Flashback to little AJ Earley, 14 going on 15. She’d attended Monroe Elementary for six years, and spent her entire junior high tenure at Boise, Idaho’s lovely South Junior High. It was nearing the end of the first half of her 9th grade year, her last year of junior high, after which she’d move on to Borah High School, and take with her all of the friends she’d gained over the last nine years.
When it comes to the overall health and wellness of America’s precious youth, we’ve all seen and heard news that tips either end of the scale. While medical advances like vaccinations and better medicinal and surgical options have decreased childhood death rates, we’ve also seen an increase in childhood obesity and heart health issues.
Most people will tell you that’s it’s a bad idea to give a gift that someone may never use. I personally disagree with this stance, and here’s why: the tradition of joke gift giving has brightened up every family holiday, birthday, and celebratory occasion for years. Joke gifts (or as some call them, ‘prank’ or ‘gag’ gifts,) are rarely “useful” in the traditional sense, and they can definitely go too far.
It is amazing how much energy children can suck out of us some days, and what is worse is that having kids in the house makes it more difficult to get to sleep! Getting adequate sleep is, by far, one of the most important aspects to living a healthy, happy life. It is hard to be a good parent when you are tired, irritable, and distracted, yet so many of us struggle to get the sleep we need. Unless you have a serious health condition, medication can be a dangerous option and is not ideal for most.
One of the most difficult things any parent will ever have to do is talk to their children about death and serious illness. Ideally this would be a chat had at the dinner table about hypothetical situations that could, and probably will, happen in the future. But not every family has that luxury. Often times, these devastating concepts have to be explained to children long before they’re ready. For the many parents who find themselves in this situation, what’s the best way to go about it?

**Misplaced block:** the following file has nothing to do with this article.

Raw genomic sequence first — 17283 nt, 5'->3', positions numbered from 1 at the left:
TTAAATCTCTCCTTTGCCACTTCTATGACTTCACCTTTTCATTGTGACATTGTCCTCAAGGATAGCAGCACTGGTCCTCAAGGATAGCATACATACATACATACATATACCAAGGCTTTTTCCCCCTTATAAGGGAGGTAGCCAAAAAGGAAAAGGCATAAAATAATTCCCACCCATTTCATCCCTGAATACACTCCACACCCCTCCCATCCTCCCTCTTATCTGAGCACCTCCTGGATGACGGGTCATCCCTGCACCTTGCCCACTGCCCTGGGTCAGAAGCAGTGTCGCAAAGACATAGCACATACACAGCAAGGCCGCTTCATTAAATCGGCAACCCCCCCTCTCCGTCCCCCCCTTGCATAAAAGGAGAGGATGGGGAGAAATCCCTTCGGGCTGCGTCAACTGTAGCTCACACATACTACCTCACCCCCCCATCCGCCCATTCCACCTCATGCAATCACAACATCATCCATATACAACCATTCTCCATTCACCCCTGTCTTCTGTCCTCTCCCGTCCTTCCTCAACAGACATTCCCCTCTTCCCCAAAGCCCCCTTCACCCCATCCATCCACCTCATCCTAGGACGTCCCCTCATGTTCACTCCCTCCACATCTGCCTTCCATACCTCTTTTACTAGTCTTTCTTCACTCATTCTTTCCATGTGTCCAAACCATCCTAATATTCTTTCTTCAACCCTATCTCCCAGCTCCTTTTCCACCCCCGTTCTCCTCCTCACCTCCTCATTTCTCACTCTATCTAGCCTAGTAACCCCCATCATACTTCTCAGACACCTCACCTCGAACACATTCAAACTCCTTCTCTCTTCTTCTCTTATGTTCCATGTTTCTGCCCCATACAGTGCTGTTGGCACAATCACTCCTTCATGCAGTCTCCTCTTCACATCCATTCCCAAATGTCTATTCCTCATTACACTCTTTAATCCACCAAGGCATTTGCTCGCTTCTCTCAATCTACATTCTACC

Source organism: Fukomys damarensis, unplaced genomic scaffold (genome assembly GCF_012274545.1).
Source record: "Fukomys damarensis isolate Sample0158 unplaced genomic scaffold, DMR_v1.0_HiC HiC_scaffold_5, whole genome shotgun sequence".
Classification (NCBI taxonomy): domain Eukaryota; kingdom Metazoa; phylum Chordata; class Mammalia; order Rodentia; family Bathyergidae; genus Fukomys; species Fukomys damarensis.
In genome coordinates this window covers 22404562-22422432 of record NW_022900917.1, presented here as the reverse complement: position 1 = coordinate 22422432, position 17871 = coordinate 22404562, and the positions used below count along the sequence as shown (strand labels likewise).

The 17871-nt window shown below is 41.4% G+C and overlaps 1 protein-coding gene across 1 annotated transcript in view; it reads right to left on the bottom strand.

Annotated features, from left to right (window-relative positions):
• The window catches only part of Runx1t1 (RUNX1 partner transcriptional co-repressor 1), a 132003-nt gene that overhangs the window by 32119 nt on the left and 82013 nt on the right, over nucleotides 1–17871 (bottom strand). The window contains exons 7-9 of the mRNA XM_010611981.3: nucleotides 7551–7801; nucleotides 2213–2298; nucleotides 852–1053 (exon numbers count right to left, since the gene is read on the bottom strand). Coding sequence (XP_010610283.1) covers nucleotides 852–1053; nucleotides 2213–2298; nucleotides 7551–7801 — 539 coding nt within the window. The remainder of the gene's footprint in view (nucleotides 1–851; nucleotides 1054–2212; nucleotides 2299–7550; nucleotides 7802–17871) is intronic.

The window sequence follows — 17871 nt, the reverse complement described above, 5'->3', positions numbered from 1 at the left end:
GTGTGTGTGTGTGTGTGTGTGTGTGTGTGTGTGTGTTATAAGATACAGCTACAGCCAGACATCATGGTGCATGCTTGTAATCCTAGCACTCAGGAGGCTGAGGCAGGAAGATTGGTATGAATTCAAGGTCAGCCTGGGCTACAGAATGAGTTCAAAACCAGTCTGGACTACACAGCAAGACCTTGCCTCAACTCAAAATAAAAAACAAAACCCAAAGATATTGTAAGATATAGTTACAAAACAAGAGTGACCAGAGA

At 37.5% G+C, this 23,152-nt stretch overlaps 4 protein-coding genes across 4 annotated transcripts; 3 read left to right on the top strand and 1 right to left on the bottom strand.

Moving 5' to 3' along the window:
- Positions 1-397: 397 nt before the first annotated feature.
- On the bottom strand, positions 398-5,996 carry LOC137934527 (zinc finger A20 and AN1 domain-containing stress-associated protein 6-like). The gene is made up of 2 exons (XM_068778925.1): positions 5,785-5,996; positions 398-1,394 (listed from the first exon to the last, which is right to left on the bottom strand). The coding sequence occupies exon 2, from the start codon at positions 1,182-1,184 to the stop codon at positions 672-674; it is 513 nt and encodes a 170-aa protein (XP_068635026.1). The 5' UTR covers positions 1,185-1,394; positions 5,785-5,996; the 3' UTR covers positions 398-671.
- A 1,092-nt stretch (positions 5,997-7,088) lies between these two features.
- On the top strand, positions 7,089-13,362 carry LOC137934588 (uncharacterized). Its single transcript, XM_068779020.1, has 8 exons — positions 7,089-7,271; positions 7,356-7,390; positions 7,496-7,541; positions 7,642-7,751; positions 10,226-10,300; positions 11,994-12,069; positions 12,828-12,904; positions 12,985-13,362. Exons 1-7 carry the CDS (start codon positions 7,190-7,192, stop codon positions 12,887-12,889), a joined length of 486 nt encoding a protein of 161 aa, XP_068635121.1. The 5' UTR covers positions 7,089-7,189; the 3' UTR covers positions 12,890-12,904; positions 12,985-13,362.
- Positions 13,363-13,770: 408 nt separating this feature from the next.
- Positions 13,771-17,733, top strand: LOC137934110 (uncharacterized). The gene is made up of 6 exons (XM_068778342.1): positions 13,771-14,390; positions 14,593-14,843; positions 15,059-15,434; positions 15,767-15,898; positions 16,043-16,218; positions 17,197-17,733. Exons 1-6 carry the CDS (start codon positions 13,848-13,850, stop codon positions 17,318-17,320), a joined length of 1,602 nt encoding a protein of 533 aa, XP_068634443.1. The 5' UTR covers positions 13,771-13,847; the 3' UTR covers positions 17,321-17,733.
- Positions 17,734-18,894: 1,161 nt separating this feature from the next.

Conception and pregnancy can both be very harrowing, especially when it comes to the seemingly never-ending lists of things you should avoid. Many think the dentist is on this list of no-nos, and that’s no surprise to anyone who’s had more than a cleaning done. The X-Ray machines combined with all those whirring torturous devices are terrifying enough, and soon-to-be moms are likely to start wondering what kind of dangerous chemicals are in all of the toothpastes and mouthwashes they use every day.
Being a parent is frightening enough - even before they learn to walk, if we’re being honest - and then they become teenagers and enter the big wide world of booze and drugs. Just the thought is enough to set most parents on edge.
Picky eating habits can start at any age, from infancy to the teen years, and if you’ve dealt with a picky eater, you know that they can turn every single meal into a battle. Finicky eaters are a touchy subject, and each parent handles this situation in a different way.
If you have a child with special needs, you know the disappointment that comes when they are invited to an activity that they can’t participate in. You’ve seen the defeated look on their face when they watch the other kids having a great time, or the look of sadness in their eyes when they can’t have cake and ice cream with everyone else. You’ve also seen how much of a difference it can make when others take a little time and effort to include them in the fun.
Many parents don’t have the option to stay home and not work, while others simply love their careers and consider them an important part of their life. Those of us who already do work from home know that it’s not the fairy tale it’s made out to be. It can be just as stressful as being in a soul-crushing environment away from your family for 40+ hours a week. It can also be very rewarding. Working from home is not right for everyone, every home, or every situation, and I’m here to talk realistically about the pros and cons of being a stay-at-home working parent.
Psy.D., Author of What Your ADHD Child Wishes You Knew: Working Together to Empower Kids for Success in School and Life